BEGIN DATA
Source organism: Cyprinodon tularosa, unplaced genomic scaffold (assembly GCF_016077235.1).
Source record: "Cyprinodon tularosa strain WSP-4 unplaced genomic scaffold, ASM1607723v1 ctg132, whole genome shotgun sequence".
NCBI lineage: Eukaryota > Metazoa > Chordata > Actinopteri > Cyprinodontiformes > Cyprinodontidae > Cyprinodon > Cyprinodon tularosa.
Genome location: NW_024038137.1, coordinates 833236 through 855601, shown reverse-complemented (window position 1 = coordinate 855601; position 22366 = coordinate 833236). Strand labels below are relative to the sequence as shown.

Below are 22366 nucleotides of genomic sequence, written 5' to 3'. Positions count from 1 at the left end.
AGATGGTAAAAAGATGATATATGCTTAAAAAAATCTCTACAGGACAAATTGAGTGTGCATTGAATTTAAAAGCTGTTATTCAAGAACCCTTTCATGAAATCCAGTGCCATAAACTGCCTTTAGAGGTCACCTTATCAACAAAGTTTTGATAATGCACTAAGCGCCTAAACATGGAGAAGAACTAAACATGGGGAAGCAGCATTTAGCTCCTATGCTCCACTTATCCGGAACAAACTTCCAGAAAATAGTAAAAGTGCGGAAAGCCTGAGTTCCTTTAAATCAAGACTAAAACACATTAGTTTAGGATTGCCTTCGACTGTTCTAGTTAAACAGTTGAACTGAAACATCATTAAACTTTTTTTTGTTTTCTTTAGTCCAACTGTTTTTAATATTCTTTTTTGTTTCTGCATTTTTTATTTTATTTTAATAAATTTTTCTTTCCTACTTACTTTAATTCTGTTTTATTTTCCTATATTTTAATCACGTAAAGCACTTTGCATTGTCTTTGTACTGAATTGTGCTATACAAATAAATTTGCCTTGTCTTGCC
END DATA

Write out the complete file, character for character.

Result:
Source organism: Cyprinodon tularosa, unplaced genomic scaffold (assembly GCF_016077235.1).
Source record: "Cyprinodon tularosa strain WSP-4 unplaced genomic scaffold, ASM1607723v1 ctg132, whole genome shotgun sequence".
NCBI lineage: Eukaryota > Metazoa > Chordata > Actinopteri > Cyprinodontiformes > Cyprinodontidae > Cyprinodon > Cyprinodon tularosa.
Genome location: NW_024038137.1, coordinates 833236 through 855601, shown reverse-complemented (window position 1 = coordinate 855601; position 22366 = coordinate 833236). Strand labels below are relative to the sequence as shown.

Below are 22366 nucleotides of genomic sequence, written 5' to 3'. Positions count from 1 at the left end.
AGATGGTAAAAAGATGATATATGCTTAAAAAAATCTCTACAGGACAAATTGAGTGTGCATTGAATTTAAAAGCTGTTATTCAAGAACCCTTTCATGAAATCCAGTGCCATAAACTGCCTTTAGAGGTCACCTTATCAACAAAGTTTTGATAATGCACTAAGCGCCTAAACATGGAGAAGAACTAAACATGGGGAAGCAGCATTTAGCTCCTATGCTCCACTTATCCGGAACAAACTTCCAGAAAATAGTAAAAGTGCGGAAAGCCTGAGTTCCTTTAAATCAAGACTAAAACACATTAGTTTAGGATTGCCTTCGACTGTTCTAGTTAAACAGTTGAACTGAAACATCATTAAACTTTTTTTTGTTTTCTTTAGTCCAACTGTTTTTAATATTCTTTTTTGTTTCTGCATTTTTTATTTTATTTTAATAAATTTTTCTTTCCTACTTACTTTAATTCTGTTTTATTTTCCTATATTTTAATCACGTAAAGCACTTTGCATTGTCTTTGTACTGAATTGTGCTATACAAATAAATTTGCCTTGTCTTGCC